Thread: overhaul PPE

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    Default overhaul PPE

    Hey guys i need some input from you all, please be nice! :-p (yea right). at my dept we don't wear coats and some times not even helmets on overhaul. i was thinking about wild land firefighting coats to use on overhaul? i know its not as good as a bunker coat. but its something where as you would wear nothing.

    what does your departments require you to wear on overhaul?

    What do you ACTUALLY wear on over haul?

    what do you need to wear in order to be covered under your insurance in case you are injured?

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    Hmmm..

    What do you do when you overhaul?

    Oh yeah, that's right.. rip down walls and ceilings looking for hidden fire.

    What holds up walls and ceilings, and what can be found in walls and ceilings?

    Drywall screws, nails, wiring, smouldering insulation and ..."fire".

    Don't be an idiot!

    Wear your PPE! You want to waer wildland gear? go join Smokey the Bear's FD.

    I know the complaint.. it's too "hot"...

    Cowboy up, bucko.. a little discomfort when overhauling beats being in the burn ward anyday!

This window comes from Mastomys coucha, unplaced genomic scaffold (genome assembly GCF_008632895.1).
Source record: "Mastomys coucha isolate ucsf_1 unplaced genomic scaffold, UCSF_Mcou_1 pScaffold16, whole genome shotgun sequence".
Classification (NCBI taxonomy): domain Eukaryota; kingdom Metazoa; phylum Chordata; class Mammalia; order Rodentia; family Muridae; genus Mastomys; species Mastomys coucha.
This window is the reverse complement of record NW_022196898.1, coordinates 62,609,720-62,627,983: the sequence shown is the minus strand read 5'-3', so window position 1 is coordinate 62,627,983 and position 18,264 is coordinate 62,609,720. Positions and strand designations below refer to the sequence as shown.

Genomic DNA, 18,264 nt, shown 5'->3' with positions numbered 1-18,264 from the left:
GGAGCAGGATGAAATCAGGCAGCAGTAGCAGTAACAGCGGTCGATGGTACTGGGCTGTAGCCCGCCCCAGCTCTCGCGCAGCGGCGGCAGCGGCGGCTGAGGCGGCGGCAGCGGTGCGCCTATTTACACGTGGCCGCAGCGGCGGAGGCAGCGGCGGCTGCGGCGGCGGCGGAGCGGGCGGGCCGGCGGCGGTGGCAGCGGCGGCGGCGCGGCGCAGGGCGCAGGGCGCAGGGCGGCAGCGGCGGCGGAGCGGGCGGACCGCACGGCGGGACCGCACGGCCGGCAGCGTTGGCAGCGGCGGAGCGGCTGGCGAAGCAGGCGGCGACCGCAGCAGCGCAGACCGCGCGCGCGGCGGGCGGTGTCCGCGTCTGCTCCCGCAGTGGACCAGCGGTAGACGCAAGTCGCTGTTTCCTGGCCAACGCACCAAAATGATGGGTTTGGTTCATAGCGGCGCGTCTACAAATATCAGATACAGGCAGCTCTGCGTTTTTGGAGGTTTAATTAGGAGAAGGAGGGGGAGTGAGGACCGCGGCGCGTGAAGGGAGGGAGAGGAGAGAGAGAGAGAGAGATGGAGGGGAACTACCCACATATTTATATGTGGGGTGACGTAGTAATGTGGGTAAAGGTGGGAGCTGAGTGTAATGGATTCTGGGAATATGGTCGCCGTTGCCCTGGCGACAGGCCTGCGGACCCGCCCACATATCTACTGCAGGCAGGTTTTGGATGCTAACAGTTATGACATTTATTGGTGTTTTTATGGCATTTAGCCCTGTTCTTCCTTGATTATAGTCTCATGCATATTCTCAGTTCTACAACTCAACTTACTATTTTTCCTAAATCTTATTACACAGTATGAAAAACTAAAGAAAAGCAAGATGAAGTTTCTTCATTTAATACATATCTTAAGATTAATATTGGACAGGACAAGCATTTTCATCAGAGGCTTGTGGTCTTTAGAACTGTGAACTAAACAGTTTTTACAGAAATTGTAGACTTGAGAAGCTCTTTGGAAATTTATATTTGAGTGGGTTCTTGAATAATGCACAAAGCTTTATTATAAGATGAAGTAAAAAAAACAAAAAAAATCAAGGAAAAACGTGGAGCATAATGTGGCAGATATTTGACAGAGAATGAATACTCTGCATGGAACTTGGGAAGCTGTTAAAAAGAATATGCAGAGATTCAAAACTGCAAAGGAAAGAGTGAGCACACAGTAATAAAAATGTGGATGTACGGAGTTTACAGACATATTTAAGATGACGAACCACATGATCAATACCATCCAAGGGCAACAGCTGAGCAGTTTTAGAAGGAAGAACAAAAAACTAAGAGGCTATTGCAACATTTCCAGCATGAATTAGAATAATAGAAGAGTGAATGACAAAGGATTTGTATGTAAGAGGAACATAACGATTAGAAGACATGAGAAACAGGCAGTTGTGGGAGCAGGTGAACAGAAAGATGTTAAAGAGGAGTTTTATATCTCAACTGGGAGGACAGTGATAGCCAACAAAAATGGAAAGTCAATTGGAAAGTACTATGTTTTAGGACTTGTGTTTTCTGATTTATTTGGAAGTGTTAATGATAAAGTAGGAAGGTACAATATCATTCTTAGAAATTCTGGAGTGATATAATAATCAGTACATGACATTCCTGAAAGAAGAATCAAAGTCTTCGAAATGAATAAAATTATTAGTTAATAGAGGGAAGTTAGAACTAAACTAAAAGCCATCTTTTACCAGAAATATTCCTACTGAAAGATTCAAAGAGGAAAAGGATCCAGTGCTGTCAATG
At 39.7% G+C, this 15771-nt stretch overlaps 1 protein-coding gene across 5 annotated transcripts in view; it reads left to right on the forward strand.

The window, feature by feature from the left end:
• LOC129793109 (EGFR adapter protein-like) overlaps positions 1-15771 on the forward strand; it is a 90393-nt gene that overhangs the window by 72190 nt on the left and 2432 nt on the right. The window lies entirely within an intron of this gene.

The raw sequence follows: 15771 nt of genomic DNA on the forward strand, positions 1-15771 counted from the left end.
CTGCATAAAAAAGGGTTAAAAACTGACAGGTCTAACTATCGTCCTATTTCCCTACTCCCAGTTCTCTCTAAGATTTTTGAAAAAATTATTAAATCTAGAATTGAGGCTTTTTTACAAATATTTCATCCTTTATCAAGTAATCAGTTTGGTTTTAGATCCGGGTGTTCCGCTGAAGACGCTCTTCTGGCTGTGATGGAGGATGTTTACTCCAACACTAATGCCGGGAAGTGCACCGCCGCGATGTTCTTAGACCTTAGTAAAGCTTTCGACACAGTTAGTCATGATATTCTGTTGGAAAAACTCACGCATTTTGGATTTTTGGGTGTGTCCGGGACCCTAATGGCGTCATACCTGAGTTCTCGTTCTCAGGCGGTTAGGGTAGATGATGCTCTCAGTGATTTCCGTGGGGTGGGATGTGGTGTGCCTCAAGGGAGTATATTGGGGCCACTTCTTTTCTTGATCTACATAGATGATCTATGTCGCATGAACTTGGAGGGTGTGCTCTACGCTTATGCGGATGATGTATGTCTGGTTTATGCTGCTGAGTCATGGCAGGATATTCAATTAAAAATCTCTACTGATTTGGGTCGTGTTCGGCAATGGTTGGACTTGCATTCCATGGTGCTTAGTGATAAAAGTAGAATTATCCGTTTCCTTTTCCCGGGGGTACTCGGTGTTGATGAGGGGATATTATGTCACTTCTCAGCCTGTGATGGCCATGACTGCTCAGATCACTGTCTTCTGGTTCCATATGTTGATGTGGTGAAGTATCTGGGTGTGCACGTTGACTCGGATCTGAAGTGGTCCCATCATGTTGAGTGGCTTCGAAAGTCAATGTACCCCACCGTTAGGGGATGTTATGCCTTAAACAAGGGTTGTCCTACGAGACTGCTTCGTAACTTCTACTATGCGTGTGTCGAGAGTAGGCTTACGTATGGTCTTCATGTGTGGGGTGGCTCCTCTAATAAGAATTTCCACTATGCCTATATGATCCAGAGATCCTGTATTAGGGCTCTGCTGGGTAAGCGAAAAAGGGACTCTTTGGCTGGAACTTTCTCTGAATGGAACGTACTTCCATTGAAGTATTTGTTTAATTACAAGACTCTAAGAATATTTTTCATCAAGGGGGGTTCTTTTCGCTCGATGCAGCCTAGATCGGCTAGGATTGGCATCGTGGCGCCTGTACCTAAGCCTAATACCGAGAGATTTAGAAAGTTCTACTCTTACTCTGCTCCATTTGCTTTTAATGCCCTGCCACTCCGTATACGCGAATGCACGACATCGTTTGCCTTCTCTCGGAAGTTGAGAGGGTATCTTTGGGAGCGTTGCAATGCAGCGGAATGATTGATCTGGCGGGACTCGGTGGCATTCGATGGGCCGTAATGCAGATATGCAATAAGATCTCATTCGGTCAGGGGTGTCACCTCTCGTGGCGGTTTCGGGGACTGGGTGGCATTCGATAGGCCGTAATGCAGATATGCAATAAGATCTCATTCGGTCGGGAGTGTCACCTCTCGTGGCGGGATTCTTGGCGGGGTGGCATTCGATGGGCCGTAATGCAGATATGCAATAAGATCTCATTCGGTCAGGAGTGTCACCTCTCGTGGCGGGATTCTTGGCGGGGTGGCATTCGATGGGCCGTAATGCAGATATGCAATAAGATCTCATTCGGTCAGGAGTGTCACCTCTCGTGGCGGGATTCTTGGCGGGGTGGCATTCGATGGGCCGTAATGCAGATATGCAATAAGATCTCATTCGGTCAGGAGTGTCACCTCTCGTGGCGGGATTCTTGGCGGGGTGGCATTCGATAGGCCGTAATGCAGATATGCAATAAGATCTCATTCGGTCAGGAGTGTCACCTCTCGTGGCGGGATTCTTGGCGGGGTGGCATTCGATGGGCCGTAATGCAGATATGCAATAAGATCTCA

PS: I am being nice.. you should see me when I am PO'd!
    ‎"The education of a firefighter and the continued education of a firefighter is what makes "real" firefighters. Continuous skill development is the core of progressive firefighting. We learn by doing and doing it again and again, both on the training ground and the fireground."
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    I agree, we wear full ppe until outside the building and not working. This includes SCBA as a lot of older buildings still contain asbestos, lead paint and other substances. I agree with cheif Gonzo, for a bit of discomfort its better to be safe,

    Keep safe

    Alex

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    when they do overhaul,here,guys and gals have to wear full PPE.if someone does not wear PPE,he will stay outside and not help the others.just safety for firefighters to wear PPE,i think.
    "sauver ou périr"

    "courage et dévouement"

    2 french mottoes in french fire service.

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    i wear full PPE when i go in, but outside just a helmet and bunker pants.


    The rules are there to wear full ppe just no one follows it.

    I've just been thinking about it because we got a structure fire the other day and it got pretty hairy during overhaul, i just think the guys would wear the wildland gear more often if that was an option.